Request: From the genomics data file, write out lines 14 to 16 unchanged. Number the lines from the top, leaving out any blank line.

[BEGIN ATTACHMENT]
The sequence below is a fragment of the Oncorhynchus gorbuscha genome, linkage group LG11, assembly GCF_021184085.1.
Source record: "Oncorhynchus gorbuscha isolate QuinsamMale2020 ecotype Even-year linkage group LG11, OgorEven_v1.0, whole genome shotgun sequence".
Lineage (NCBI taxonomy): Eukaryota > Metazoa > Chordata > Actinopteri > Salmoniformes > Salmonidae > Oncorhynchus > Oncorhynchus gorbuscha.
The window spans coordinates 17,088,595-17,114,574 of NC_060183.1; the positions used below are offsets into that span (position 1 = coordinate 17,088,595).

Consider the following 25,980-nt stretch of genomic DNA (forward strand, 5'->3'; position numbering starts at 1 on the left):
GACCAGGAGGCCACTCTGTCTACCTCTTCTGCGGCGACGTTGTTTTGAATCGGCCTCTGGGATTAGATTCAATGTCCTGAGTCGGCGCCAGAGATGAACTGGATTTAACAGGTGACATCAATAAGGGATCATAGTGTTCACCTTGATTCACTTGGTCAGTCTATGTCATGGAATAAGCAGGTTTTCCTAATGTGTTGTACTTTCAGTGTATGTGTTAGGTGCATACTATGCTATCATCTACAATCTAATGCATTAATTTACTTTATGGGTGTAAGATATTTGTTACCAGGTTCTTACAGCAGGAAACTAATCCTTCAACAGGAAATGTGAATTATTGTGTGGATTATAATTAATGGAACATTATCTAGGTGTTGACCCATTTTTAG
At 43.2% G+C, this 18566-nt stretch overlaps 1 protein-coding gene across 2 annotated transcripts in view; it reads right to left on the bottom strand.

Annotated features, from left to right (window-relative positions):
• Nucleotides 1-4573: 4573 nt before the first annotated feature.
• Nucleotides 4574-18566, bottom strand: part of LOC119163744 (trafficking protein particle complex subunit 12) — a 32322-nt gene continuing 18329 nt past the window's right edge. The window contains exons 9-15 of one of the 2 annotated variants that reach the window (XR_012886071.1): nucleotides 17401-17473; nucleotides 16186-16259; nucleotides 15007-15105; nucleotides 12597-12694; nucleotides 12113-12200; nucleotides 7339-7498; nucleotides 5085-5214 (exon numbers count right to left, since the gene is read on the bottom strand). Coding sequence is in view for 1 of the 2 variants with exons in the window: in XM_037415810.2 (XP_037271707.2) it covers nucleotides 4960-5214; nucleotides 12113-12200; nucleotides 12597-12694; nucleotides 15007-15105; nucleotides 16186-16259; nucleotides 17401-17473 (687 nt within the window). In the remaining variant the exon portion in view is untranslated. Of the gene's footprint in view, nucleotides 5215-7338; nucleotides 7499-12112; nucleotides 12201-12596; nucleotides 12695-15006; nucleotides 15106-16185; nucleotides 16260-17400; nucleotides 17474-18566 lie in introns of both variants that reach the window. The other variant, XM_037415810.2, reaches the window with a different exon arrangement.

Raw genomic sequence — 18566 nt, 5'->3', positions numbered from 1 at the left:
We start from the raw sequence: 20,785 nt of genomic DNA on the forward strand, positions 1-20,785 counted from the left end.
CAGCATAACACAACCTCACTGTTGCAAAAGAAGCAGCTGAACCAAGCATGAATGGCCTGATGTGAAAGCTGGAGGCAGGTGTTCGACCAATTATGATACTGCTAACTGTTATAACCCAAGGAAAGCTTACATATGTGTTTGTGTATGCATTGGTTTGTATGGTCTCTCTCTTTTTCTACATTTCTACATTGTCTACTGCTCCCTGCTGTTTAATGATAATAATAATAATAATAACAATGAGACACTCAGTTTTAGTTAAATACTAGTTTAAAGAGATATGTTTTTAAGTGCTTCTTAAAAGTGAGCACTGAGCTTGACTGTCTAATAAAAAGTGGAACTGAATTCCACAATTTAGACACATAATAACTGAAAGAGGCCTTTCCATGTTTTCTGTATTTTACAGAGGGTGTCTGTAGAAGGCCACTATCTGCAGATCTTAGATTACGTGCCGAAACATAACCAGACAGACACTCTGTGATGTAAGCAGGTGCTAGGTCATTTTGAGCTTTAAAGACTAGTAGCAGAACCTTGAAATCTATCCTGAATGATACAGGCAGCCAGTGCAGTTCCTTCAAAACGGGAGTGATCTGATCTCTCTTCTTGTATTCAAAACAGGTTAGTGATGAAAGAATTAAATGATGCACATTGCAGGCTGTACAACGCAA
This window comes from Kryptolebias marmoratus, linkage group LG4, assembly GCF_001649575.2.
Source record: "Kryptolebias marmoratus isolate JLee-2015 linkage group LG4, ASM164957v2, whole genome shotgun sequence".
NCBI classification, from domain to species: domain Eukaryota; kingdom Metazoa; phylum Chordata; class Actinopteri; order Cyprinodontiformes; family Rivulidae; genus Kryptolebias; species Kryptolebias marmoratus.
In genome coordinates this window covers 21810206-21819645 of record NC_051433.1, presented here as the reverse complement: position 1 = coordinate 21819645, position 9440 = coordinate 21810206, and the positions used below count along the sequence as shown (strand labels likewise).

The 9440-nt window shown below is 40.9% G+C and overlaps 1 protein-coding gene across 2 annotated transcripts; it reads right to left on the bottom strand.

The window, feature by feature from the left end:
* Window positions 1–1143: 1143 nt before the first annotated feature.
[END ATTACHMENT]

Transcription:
This window comes from Kryptolebias marmoratus, linkage group LG4, assembly GCF_001649575.2.
Source record: "Kryptolebias marmoratus isolate JLee-2015 linkage group LG4, ASM164957v2, whole genome shotgun sequence".
NCBI classification, from domain to species: domain Eukaryota; kingdom Metazoa; phylum Chordata; class Actinopteri; order Cyprinodontiformes; family Rivulidae; genus Kryptolebias; species Kryptolebias marmoratus.